Kim Kiyosaki – Author and Founder of

Kim Kiyosaki

Financial Education to Stellar Success

By Melanie Rembrandt

It takes determination and courage to become a successful business owner. No one knows this more than Kim Kiyosaki. And her path to success has had its share of challenges… most of them the result of choices she’s made along the way. Kim left a successful marketing career and spent several weeks living in her car (after she couldn’t pay her rent) because she wasn’t willing to give up on a dream of starting her own business. Kiyosaki refused to be told what to do by bosses and family members as she pursued her business dreams. In doing that, she also proved it’s possible to beat the odds.

Today, Kiyosaki is the founder of, a successful investor, author of the book Rich Woman, which sold more than 100,000 copies in the U.S. and is published in dozens of languages around the world, and a radio-show host in Phoenix who gives women the knowledge they need to be financially independent.

Here, Kim shares her inspiring secrets for success in business and life.

PINK: What is the secret to your success?

Kim Kiyosaki: The number one secret for me is to work on myself. The key is personal development. I can’t change other people, but I can change me. That has probably accelerated my growth and learning which accelerates my success. When I come up against a problem, and it’s not resolving itself, then I look at myself and see what I need to change. I never stop learning.

PINK: How has your upbringing contributed to your success?

KK: I hate being told what to do, and that has driven me. Since I was seven years old, I wanted to be independent. I wanted to learn to ride a bike as soon as possible so I would have transportation, and I got a job as soon as I could because I didn’t want my parents paying my way. I didn’t want to be obligated. I was even fired from one of my first jobs, twice, because I hated being told what to do.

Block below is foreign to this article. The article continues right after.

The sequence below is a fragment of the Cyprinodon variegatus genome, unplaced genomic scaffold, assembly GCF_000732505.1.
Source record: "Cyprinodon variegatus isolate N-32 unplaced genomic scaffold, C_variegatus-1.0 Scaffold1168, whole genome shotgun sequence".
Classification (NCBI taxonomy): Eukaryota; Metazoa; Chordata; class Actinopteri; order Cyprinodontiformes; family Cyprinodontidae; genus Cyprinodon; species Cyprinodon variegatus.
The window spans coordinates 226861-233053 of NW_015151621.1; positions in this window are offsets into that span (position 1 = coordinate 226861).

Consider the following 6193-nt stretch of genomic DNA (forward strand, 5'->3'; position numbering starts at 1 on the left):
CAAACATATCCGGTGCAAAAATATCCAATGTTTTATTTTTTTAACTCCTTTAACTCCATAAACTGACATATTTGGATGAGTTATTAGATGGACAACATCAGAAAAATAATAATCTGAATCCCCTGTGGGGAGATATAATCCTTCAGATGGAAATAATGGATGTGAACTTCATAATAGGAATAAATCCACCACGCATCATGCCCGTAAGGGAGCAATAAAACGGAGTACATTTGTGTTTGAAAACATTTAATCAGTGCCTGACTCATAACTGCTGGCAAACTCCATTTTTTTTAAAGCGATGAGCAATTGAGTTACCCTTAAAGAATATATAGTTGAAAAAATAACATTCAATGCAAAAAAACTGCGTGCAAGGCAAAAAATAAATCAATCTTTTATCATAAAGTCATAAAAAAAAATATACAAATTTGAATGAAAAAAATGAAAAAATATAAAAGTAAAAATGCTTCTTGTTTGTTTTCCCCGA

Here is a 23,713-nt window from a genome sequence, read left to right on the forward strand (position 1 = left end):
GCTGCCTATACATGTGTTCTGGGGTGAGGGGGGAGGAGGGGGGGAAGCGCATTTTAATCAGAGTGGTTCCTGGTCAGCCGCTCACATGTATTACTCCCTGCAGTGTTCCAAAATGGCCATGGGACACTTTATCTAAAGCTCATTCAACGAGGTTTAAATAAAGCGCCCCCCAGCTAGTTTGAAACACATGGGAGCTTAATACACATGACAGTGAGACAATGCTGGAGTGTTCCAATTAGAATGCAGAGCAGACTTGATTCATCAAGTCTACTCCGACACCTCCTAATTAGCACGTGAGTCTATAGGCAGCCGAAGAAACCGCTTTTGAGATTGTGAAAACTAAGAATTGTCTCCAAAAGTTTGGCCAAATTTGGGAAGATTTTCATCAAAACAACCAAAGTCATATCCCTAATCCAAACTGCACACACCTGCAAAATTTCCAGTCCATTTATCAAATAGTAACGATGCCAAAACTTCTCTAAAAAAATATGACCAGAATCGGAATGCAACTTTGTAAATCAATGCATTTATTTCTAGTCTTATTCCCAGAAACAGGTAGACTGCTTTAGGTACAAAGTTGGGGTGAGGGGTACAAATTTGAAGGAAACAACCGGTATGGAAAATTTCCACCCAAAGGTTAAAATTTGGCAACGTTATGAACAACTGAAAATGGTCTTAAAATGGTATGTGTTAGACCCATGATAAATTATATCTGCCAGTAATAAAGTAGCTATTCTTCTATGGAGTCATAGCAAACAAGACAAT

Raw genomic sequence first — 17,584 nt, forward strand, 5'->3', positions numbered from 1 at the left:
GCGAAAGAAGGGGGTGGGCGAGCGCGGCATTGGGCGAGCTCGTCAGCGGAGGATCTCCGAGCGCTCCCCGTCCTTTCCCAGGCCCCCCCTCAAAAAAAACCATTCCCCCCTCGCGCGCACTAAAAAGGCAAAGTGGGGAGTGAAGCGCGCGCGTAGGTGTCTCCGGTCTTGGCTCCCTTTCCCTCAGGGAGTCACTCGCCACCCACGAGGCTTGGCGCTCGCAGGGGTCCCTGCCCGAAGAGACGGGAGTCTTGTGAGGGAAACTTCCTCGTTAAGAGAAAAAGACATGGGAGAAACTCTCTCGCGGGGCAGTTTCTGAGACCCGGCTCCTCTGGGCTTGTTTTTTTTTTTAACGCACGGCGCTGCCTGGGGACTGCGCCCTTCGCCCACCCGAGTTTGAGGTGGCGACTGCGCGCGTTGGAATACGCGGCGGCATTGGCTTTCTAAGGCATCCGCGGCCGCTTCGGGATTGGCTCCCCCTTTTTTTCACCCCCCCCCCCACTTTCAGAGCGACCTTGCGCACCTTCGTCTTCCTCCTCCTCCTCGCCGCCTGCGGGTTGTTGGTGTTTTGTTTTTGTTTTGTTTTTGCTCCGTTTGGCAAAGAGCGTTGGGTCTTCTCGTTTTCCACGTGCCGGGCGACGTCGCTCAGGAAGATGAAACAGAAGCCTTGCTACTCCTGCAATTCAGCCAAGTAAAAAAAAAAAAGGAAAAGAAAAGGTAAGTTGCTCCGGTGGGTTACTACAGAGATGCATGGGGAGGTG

PINK: What’s the biggest concern for professional women right now?

KK: Women need to think bigger. Most women know what they need to do in most areas of their lives, in business, finances, their personal lives, relationships, and more. I think a lot of the fear comes from, “What if this or that happens?” Courage is looking at the situation, looking at what you need to do and saying, “I’m willing to accept the consequences.” If not, you’re going to stay where you are. Fear exists because there is an unknown, but that’s how we grow and learn.

PINK: What do women need to master to be successful in the workplace?

KK: Women need to master their personal financial situation because they can then use all of those skills and talents in their business. You’re going to become a better businesswoman if you have your financial life handled first. It takes a lot of the stress off your day-to-day business because if you know you are financially secure, then you’re going to make better business decisions. Plus, if you’re financially independent you can get up in the morning and work because you want to, not because you have to pay the bills.

PINK: Tell me about The Rich Dad Company.

KK: The Rich Dad Company is a huge global business with strategic partners in cities around the world – thousands of employees of valued partners who share in our mission-driven values and work to grow the Rich Dad business. Our core team at the company headquarters is a relatively small one, but we leverage the intellectual property, the assets, and the brand equity of The Rich Dad Company in ways that make Rich Dad’s global footprint a large one.

PINK: What’s the best business advice you’ve ever received?

KK: I was told not to be the president or CEO of my company and to hire someone for this position. We accomplish this in three ways: we hire people who are smarter than we are, we work to understand the true strengths of those we hire, and we make communication a high priority.